Evening binging is a common challenge that can leave you feeling frustrated, defeated, ashamed, and playing exhaustive mind games the next day.
Our clients often talk about feeling a lack of will power when it comes to nighttime cravings. They feel either success or failure from evening to evening based on whether they were able to "fight" or "resist" the urge versus "giving in". Maybe you can relate.
You are not alone AND it's possible with a few realistic suggestions, it might not be as difficult as you think to calm those cravings.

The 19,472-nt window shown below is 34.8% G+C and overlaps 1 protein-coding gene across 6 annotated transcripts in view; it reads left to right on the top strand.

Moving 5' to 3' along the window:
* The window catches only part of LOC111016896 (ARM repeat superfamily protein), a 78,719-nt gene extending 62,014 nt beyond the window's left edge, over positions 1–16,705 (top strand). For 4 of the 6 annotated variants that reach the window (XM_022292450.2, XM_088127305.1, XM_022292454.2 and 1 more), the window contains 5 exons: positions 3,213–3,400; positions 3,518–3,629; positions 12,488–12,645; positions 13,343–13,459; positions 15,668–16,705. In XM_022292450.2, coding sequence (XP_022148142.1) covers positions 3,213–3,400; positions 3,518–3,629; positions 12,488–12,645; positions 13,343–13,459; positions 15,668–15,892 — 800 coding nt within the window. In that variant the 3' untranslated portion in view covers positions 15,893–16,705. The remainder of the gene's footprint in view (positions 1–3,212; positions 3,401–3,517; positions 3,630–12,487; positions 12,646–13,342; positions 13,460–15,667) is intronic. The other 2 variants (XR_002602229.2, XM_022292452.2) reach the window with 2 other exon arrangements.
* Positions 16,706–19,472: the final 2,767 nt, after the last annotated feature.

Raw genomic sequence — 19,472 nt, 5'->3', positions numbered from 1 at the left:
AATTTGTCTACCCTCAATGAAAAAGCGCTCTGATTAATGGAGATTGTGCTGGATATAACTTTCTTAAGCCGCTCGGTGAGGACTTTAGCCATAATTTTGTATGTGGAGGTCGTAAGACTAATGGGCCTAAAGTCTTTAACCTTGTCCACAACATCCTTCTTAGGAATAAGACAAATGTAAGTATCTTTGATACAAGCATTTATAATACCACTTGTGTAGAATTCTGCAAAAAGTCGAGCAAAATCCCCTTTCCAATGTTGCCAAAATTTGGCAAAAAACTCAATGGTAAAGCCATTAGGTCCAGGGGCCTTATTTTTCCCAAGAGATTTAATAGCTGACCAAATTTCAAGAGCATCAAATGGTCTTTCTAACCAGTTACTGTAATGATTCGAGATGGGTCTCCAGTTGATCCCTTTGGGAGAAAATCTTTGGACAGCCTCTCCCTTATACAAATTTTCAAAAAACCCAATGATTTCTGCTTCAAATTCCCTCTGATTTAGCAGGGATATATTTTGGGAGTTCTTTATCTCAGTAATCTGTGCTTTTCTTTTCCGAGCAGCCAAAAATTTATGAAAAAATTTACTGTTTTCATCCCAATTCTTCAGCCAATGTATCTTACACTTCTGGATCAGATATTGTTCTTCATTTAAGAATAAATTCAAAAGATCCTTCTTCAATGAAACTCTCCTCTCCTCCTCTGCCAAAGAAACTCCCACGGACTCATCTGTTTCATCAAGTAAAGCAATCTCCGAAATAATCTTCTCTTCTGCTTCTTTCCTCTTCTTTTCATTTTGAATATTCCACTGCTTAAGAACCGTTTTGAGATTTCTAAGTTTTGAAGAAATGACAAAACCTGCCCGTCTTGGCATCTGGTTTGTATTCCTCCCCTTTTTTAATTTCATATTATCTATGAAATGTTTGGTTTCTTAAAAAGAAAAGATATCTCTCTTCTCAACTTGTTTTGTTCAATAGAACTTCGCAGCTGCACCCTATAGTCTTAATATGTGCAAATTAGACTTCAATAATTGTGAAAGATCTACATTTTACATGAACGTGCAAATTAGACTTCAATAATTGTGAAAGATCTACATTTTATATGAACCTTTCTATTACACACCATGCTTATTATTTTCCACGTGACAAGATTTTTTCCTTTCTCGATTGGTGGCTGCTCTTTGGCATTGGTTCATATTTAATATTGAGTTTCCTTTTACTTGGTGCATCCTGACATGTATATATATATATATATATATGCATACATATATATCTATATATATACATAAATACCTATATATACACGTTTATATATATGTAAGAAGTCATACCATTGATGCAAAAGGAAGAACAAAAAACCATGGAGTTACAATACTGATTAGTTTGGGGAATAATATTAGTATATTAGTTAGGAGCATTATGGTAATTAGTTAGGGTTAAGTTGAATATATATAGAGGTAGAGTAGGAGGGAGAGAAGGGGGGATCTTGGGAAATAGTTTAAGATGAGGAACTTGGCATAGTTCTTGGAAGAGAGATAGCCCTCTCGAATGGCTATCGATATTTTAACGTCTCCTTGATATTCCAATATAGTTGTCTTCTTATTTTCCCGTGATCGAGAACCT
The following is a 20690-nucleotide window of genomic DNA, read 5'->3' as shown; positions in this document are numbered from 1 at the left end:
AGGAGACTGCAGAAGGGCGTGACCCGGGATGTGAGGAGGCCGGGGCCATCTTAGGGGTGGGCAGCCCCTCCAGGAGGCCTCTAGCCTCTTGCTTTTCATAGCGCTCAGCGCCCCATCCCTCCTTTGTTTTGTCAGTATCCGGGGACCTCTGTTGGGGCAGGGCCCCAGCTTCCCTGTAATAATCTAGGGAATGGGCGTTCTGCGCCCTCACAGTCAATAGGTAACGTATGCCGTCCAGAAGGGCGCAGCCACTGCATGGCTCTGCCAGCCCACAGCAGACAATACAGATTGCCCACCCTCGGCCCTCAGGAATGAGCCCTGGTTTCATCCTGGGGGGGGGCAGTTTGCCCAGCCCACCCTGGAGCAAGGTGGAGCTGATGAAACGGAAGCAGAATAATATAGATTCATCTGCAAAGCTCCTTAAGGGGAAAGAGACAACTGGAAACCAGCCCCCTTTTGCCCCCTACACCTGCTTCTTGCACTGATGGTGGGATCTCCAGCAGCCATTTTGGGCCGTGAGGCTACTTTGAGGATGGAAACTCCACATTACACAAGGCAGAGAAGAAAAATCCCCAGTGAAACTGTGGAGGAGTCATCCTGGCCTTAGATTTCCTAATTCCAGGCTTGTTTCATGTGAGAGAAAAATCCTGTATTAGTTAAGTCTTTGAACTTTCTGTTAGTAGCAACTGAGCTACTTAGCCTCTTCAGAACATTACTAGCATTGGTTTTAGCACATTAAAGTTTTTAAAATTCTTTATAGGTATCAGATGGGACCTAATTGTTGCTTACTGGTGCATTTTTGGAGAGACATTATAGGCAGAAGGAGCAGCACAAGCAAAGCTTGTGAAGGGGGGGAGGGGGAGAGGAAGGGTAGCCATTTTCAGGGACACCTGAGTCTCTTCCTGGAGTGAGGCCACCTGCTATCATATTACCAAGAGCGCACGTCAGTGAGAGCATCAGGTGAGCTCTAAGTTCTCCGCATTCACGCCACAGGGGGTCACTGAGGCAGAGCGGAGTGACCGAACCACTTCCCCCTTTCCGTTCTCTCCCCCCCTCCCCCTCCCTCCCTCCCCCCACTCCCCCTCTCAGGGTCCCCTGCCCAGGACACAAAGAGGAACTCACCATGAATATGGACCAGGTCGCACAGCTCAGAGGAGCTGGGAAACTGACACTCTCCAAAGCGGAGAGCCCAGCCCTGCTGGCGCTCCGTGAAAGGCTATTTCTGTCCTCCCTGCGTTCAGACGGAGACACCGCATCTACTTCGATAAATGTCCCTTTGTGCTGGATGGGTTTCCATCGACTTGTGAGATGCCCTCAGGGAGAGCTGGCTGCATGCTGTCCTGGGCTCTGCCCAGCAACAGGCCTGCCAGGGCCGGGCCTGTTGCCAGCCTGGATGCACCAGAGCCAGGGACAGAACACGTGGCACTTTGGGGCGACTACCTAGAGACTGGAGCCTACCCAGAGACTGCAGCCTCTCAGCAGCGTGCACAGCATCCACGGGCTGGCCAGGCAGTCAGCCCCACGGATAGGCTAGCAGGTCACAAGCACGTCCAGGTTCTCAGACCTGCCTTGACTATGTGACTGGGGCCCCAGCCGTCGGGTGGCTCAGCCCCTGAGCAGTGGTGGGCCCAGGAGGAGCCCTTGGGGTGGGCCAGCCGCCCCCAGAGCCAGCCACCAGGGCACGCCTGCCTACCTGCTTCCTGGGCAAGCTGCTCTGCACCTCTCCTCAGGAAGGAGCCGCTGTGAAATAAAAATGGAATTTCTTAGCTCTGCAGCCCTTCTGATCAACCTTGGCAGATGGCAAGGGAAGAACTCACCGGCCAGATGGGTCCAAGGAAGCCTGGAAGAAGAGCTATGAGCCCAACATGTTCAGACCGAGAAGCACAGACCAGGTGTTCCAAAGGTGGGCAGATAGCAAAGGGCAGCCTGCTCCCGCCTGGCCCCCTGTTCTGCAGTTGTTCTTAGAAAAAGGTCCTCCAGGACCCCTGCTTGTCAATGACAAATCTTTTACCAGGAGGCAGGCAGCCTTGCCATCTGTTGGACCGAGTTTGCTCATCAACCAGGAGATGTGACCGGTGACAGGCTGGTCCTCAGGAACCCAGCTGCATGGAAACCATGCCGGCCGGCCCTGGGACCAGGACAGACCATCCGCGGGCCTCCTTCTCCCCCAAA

If you've listened to us before, you know we believe that cravings (evening or otherwise) are actually your body's brilliant way of trying to communicate something to you. Your body and spirit are asking for something from that craving. So instead of fighting hard to resist the urge, we invite you to soften your approach, put your guard down, listen in and be curious.
While we know from recent studies that sugar is as addictive as cocaine and cravings can be so elusive & mysterious, we want to offer you 4 practical solutions that will begin to help calm those evening cravings without relying on will power or keeping busy to avoid the "urges."